The ‘Letting Go’ Meditation

For eons, meditation has been a central spiritual practice of most religions. The current widespread interest developed after the popularization of eastern practices like yoga in the 1970’s. In fact, meditation has long been referred to in India as raja yoga – the royal yoga of the mind.

For years it was difficult to learn meditation without adopting exotic cultural trappings, rituals or even religious dogma, but it is now accessible without having to join a religious group or adopt any special beliefs. In truth, meditation transcends religious beliefs and special rituals are not necessary.

Donald Altman, a psychotherapist and author of The Joy Compass, One-Minute Mindfulness, points out to those who claim they don’t have time to meditate that people spend hours ‘meditating’ online – focusing on shopping, social networks, celebrity gossip or pornography. Taking responsibility for what you pay attention to – and choosing mindful activities that support clarity and relaxation – will make you less stressed, happier, and more in touch with your intuition.

When I was a meditation teacher, students would complain that they were simply unable to meditate – and doubted that they ever could– because they couldn’t stop thinking. It is a common misconception that meditation lets you stop thoughts from arising. But thoughts are going to arise no matter what. The key is to train the mind not to follow whatever thoughts arise, not to think about them. You learn to let them come and go like clouds in the sky.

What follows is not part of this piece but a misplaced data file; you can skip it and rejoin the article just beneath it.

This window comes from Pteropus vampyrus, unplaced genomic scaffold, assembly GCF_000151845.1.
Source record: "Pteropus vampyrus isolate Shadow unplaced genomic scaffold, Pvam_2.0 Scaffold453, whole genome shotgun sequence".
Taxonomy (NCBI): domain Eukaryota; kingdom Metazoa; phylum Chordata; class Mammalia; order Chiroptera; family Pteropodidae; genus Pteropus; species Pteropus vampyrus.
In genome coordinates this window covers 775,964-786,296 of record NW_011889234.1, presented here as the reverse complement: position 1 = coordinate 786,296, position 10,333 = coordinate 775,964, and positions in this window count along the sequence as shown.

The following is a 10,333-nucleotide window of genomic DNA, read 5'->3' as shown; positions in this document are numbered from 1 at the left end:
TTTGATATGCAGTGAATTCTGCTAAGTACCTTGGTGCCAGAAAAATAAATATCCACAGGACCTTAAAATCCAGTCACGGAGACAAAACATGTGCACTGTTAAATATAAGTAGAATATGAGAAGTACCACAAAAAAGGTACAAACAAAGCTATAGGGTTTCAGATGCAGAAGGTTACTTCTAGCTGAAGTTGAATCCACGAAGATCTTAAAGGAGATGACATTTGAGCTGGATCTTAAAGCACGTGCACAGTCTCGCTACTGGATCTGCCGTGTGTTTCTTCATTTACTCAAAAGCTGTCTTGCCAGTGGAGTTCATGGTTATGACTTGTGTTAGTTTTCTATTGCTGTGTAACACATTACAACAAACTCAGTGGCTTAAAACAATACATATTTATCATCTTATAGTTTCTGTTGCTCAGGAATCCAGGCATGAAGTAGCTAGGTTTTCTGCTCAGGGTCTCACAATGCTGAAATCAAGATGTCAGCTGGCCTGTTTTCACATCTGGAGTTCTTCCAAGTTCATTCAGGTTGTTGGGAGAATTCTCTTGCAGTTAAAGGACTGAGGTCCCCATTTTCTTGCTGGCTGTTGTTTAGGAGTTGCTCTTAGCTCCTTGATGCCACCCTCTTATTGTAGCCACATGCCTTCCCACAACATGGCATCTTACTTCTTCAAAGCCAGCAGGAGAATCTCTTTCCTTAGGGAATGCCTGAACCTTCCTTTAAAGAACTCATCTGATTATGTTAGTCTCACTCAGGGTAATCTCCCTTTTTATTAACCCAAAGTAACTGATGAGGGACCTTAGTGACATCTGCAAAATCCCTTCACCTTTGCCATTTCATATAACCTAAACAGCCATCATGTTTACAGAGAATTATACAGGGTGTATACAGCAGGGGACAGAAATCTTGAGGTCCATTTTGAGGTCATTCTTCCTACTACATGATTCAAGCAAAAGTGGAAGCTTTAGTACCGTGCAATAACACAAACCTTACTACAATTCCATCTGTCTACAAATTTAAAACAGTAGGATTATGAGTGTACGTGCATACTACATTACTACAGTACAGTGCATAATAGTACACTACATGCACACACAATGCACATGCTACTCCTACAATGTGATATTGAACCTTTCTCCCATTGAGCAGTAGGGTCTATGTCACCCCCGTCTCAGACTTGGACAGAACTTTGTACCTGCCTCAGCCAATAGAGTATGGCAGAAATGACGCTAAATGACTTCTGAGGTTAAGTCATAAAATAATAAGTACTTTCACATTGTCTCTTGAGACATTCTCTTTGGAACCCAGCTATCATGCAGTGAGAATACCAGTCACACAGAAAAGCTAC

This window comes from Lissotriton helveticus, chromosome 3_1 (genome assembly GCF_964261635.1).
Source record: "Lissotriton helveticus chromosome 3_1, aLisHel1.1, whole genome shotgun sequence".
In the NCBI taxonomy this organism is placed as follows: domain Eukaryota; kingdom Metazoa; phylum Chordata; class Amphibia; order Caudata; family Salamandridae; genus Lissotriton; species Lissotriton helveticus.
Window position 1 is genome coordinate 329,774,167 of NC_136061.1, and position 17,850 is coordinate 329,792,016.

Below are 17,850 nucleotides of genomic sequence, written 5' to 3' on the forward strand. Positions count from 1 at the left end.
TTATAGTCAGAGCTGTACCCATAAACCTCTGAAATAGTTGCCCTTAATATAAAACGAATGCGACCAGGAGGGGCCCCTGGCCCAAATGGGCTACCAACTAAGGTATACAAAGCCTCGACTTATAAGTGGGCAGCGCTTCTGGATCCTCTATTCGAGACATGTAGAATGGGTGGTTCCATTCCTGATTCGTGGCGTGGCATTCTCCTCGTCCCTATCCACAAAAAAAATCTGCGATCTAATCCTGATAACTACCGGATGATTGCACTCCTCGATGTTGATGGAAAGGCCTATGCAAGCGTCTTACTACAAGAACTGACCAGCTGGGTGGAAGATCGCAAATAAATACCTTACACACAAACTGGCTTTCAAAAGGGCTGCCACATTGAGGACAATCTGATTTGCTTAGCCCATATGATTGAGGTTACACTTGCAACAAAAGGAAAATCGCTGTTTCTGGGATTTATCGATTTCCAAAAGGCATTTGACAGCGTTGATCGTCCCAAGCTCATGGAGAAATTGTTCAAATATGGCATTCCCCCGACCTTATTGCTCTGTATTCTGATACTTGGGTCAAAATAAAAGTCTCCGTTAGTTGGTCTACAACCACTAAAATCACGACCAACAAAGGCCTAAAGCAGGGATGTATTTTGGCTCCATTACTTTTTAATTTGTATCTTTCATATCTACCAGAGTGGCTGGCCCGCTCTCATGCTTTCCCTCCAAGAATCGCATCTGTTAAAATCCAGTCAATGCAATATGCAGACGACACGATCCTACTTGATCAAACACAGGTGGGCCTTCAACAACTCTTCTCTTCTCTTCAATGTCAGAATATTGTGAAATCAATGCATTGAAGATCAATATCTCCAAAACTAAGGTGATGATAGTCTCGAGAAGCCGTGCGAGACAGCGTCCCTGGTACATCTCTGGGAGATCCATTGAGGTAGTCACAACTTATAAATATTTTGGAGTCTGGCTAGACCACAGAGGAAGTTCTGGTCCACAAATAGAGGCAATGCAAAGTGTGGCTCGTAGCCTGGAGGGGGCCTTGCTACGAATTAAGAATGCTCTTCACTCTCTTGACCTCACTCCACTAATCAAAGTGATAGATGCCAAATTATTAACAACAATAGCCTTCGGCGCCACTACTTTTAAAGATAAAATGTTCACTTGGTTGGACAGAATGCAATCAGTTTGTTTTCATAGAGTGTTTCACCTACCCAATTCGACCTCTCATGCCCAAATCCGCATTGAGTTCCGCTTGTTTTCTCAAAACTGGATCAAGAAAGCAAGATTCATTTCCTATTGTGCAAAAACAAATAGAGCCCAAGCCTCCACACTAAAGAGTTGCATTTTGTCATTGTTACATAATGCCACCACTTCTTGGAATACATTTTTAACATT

A mantra is a technique for concentrating the mind in order to let go of thinking about thoughts that arise. It works because the brain can only focus on one thing at a time. For instance, you can’t simultaneously write a poem and do math. You can’t remember your high school reunion and think about a dinner recipe at the same time. Similarly, when you’re focused on your mantra – which can consist of anything from a meaningless sound to a meaningful phrase – the static in your mind has no choice but to simmer down and fall away.

In the ancient yoga tradition, a guru would give you some sacred Sanskrit phrase to use as your mantra. By repeating this phrase over and over, the mind becomes concentrated in its focus on the mantra, until it is empty of anything else. (FYI, your focus of concentration could also be a flickering candle, a mandala or the sensation of one’s breathing.)

Years ago, I created a verbal mantra designed to both clear the mind and increase mindfulness (which I discovered had the wonderful side benefit of making me better at noticing synchronicities). It consists of only two words: Letting Go. Just take a refreshing breath while thinking of the word Letting on the in-breath, and then think the word Go as you exhale. Keep doing this until the mind calms down.

You can use the Letting Go mantra any time, even while driving or standing in line. It instills a feeling of peace and serves as a reminder that letting go of thinking is the key to a clear, open mind and tranquility. With the help of this little mantra, such letting go is a skill that can be practiced and improved throughout the day, increasing your joy and freedom from stress and anxiety.